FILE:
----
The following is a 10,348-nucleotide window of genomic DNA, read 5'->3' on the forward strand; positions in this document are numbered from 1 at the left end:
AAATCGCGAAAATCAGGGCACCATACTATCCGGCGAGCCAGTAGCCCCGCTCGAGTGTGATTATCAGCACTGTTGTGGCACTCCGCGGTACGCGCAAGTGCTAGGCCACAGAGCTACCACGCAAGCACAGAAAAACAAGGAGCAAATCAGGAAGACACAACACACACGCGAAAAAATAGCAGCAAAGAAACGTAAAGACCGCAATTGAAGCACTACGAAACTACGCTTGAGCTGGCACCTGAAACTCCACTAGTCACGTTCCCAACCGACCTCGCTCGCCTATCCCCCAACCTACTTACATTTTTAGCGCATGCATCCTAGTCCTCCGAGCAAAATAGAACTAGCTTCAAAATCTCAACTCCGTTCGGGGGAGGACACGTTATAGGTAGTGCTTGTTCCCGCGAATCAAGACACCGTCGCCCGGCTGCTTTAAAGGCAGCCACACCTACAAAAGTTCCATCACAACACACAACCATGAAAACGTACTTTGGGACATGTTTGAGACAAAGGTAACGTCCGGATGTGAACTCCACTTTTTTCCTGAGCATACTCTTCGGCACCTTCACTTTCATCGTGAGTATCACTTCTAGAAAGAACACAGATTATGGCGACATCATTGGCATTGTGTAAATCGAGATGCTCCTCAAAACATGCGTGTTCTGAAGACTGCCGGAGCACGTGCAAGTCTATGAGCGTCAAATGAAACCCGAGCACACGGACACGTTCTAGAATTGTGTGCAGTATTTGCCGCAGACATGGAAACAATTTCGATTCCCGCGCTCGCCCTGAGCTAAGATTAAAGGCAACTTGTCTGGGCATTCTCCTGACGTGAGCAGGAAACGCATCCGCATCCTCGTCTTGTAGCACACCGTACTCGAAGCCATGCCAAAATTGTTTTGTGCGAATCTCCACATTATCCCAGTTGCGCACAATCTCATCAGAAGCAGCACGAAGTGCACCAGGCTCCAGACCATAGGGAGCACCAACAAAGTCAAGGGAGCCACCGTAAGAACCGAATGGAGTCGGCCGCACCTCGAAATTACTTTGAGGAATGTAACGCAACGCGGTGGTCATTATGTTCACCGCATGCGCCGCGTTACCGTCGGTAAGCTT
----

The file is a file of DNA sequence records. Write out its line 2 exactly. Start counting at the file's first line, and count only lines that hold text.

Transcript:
AAATCGCGAAAATCAGGGCACCATACTATCCGGCGAGCCAGTAGCCCCGCTCGAGTGTGATTATCAGCACTGTTGTGGCACTCCGCGGTACGCGCAAGTGCTAGGCCACAGAGCTACCACGCAAGCACAGAAAAACAAGGAGCAAATCAGGAAGACACAACACACACGCGAAAAAATAGCAGCAAAGAAACGTAAAGACCGCAATTGAAGCACTACGAAACTACGCTTGAGCTGGCACCTGAAACTCCACTAGTCACGTTCCCAACCGACCTCGCTCGCCTATCCCCCAACCTACTTACATTTTTAGCGCATGCATCCTAGTCCTCCGAGCAAAATAGAACTAGCTTCAAAATCTCAACTCCGTTCGGGGGAGGACACGTTATAGGTAGTGCTTGTTCCCGCGAATCAAGACACCGTCGCCCGGCTGCTTTAAAGGCAGCCACACCTACAAAAGTTCCATCACAACACACAACCATGAAAACGTACTTTGGGACATGTTTGAGACAAAGGTAACGTCCGGATGTGAACTCCACTTTTTTCCTGAGCATACTCTTCGGCACCTTCACTTTCATCGTGAGTATCACTTCTAGAAAGAACACAGATTATGGCGACATCATTGGCATTGTGTAAATCGAGATGCTCCTCAAAACATGCGTGTTCTGAAGACTGCCGGAGCACGTGCAAGTCTATGAGCGTCAAATGAAACCCGAGCACACGGACACGTTCTAGAATTGTGTGCAGTATTTGCCGCAGACATGGAAACAATTTCGATTCCCGCGCTCGCCCTGAGCTAAGATTAAAGGCAACTTGTCTGGGCATTCTCCTGACGTGAGCAGGAAACGCATCCGCATCCTCGTCTTGTAGCACACCGTACTCGAAGCCATGCCAAAATTGTTTTGTGCGAATCTCCACATTATCCCAGTTGCGCACAATCTCATCAGAAGCAGCACGAAGTGCACCAGGCTCCAGACCATAGGGAGCACCAACAAAGTCAAGGGAGCCACCGTAAGAACCGAATGGAGTCGGCCGCACCTCGAAATTACTTTGAGGAATGTAACGCAACGCGGTGGTCATTATGTTCACCGCATGCGCCGCGTTACCGTCGGTAAGCTT